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Tax Facts for Philly Makers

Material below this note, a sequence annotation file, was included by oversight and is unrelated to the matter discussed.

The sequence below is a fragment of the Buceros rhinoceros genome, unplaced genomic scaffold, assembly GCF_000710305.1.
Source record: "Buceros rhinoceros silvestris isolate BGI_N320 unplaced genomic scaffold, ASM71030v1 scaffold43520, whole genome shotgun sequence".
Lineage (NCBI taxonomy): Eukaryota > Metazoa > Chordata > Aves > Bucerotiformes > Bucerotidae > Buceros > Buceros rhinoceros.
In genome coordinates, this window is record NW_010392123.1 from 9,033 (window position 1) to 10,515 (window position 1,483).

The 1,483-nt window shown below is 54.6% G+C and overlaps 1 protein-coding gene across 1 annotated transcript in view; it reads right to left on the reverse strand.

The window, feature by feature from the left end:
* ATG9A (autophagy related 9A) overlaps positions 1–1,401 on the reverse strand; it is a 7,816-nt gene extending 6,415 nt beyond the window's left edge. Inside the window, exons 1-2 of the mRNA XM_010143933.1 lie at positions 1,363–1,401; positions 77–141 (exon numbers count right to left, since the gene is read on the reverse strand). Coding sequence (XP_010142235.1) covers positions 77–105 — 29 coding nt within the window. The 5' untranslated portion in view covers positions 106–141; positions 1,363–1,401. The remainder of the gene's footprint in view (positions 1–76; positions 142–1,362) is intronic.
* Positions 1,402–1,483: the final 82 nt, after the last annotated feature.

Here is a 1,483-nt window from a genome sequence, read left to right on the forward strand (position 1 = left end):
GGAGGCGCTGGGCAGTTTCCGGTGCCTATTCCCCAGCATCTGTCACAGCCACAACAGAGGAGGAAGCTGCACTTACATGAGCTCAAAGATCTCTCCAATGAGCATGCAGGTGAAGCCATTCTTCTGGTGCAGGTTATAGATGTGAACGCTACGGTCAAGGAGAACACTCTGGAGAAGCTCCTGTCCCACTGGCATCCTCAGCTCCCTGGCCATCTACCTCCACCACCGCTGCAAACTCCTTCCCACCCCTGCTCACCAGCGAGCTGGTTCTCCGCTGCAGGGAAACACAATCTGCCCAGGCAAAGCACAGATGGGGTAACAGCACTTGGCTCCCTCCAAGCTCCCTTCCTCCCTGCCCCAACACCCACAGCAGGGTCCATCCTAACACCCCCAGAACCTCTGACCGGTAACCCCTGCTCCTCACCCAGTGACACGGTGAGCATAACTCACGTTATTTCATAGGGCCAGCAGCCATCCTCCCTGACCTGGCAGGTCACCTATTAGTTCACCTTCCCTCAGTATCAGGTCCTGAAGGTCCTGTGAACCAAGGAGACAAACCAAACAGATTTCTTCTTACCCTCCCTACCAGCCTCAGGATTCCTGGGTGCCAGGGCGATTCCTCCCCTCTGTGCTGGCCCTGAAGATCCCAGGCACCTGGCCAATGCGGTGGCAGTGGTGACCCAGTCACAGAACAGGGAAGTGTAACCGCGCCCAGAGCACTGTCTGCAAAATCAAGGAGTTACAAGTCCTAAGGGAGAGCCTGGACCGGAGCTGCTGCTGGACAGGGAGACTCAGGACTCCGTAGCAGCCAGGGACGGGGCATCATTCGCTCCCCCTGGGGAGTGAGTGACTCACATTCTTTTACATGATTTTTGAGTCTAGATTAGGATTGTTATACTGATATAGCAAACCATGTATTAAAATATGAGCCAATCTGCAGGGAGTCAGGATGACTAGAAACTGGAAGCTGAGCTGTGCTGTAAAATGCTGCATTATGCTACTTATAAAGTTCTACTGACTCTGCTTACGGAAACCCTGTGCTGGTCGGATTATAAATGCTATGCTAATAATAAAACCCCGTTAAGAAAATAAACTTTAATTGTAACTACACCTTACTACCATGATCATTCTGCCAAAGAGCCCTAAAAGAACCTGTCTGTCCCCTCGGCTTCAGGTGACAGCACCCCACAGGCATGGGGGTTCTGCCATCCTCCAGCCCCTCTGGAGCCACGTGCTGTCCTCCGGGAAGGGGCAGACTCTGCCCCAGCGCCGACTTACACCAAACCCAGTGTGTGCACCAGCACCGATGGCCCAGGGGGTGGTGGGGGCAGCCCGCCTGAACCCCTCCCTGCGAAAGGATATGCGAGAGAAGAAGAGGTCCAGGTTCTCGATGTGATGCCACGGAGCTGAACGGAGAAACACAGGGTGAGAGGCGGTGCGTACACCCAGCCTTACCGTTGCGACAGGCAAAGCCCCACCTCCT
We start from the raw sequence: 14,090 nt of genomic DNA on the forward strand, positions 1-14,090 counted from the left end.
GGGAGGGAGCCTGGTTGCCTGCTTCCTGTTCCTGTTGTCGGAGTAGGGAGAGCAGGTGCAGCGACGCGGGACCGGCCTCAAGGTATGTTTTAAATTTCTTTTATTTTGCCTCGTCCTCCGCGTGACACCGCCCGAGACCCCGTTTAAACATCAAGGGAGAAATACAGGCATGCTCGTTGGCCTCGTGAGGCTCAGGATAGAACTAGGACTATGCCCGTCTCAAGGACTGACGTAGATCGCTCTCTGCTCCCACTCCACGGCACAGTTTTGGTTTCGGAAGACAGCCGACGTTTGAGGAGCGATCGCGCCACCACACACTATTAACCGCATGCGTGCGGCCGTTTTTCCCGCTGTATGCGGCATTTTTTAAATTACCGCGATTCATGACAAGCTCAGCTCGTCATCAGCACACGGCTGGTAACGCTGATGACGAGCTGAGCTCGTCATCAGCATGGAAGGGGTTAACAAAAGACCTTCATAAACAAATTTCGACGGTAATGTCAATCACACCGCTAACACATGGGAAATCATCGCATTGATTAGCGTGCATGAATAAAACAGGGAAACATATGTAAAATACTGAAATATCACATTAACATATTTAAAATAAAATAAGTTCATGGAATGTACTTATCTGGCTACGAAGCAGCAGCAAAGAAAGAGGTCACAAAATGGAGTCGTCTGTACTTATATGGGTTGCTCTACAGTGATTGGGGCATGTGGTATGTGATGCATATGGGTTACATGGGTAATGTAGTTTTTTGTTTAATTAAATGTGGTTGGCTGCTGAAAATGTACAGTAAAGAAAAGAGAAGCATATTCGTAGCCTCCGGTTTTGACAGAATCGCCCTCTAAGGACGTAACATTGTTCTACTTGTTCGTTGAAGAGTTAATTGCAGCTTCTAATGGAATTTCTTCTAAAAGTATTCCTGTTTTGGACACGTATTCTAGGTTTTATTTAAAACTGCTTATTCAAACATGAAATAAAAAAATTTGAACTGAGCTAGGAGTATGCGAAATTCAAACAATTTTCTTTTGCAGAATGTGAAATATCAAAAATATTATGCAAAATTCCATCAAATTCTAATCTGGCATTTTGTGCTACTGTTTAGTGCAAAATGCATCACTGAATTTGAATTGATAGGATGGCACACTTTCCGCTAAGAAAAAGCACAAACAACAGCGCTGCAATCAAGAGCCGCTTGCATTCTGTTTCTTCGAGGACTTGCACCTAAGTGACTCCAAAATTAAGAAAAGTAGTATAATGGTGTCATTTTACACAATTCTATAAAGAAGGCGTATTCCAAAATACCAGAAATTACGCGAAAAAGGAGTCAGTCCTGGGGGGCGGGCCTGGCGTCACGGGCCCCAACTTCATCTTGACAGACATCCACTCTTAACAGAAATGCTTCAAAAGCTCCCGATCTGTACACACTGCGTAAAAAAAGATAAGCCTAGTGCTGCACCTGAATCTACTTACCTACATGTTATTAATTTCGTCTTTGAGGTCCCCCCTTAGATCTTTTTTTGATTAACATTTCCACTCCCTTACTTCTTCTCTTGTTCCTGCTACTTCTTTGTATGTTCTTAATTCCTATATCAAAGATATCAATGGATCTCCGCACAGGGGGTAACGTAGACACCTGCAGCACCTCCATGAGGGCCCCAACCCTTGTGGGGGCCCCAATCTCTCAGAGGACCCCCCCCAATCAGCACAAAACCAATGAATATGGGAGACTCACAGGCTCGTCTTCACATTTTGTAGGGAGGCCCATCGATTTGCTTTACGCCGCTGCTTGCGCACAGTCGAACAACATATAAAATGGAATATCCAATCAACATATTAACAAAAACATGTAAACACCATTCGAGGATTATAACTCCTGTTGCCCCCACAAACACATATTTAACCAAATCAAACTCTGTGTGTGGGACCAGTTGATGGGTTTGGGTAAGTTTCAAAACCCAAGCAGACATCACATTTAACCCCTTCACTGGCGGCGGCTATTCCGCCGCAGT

TAXES- amirite!? It’s bout to be that time again and if you’re anything like me you’ve got some questionable income activity going on and maybe a little concerned about how to handle them without getting gouged by the gov’ment. And by questionable let me clarify I mean anything outside of the normal W-2. If you’ve been selling things through etsy, vending at markets, and/or getting 1099 subcontract work pay- then this may be a helpful read for you. I’ll also specify that this is relevant to Pennsylvania and at times specifically Philadelphia residents. I’m going to start with the basics for now and assume that we’re talking about an independent artist with no employees and no rented studio or rental space. An exception would be if you work as a subcontractor that is paid from someone through a 1099; That is an easy way to get flagged as someone who should have a business license. If it is a long term gig you may want to think about going full business. When collecting money whether it’s for an item you’ve made or for time you’ve spent working for someone else, you’ll need to pay income taxes on that money. If you had to spend money in order to make that money, you can do what’s called deducting your expenses. Any profit made after deducting your expenses is now the total that you need to pay taxes on. What percentage you’ll pay on that profit depends on how much profit there is after deductions are calculated, but range from 8-33%. Income taxes are not to be confused with Sales taxes. Sales taxes only need to be collected if you are selling an item. In the state of PA we don’t pay or collect sales tax for things like food and clothing. Most of us reading probably make something that would be considered a luxury litem like artwork, clay items, or handmade products. If you’re selling small-time hobby type then you don’t reaaaaaally have to worry about sales tax. Now, would a tax professional say that? Probably not, because rules say that any item sold in the state of PA must pay sales tax to the state. And if you’re selling to someone out of the state you’d be liable for paying their sales tax amount to their state. But essentially we’re assuming (in this instance) that you’re considered a hobbyist if you’re making less than $13,850 per year in total. With making less than $13,850 per year it is not mandatory to file your taxes at all. But if you are working a job with a W-2 and taxes being withheld it would benefit you to file, otherwise you won’t get any of that money back. After 3 years of not filing taxes (or filing incorrectly) you are no longer able to claim any taxes owed to you. You are able to amend your taxes if you later found that they should have given you more money, but only up to 3 years past the filing deadline for that specific year. Filing deadlines are usually halfway through April of the following year, so about 4 months after the year has ended. It would be a good idea to keep records of sales and expenses regardless of whether or not you’re doing things ‘for serious’. You can always amend your taxes with a Schedule C if you find that you made more than $13,850. You’re also gonna want to know how much money you’re putting into this even if it is a hobby. If you have your records listing all your related expenses as well you can deduct those to lower how much you’ll pay on taxes if you do end up making more than $13,850. A Schedule C tells the government how much you made and how much you spent in order to make that money. If the two numbers equal out, then you pay nothing in taxes. Most people will apply the standard deduction which is calculated by the IRS each year. If you know you spent more in art and craft supplies than the standard deduction amount and you made more money than the standard deduction amount also, you should fill out a Schedule C to lower what you may potentially owe in income taxes. When completing your Schedule C you will list any and all income that you made through your making, art, and crafting. You will also list every dollar you have spent in order to do those things, and they are labeled as your expenses. Expenses can include any and all materials, vendor booth rentals, internet, website costs, computer fees, uniforms, advertising, business moving expenses, insurance, telephone and professional/continuing education relevant to your business (learning a new skill is not deductible: going back to school for a different degree would not count). Anything that you spend on your hobby or business in an attempt to profit more money is a deductible. In the state of PA you can deduct the full cost of most of these things with a few restrictions. Meals for example can only be deducted if you are traveling for work, or you are ordering from a restaurant during meetings with clients, employees or directors. In order to keep record of this you would need to have a note of the date, business purpose, and the person you were meeting with in order to properly deduct that meal.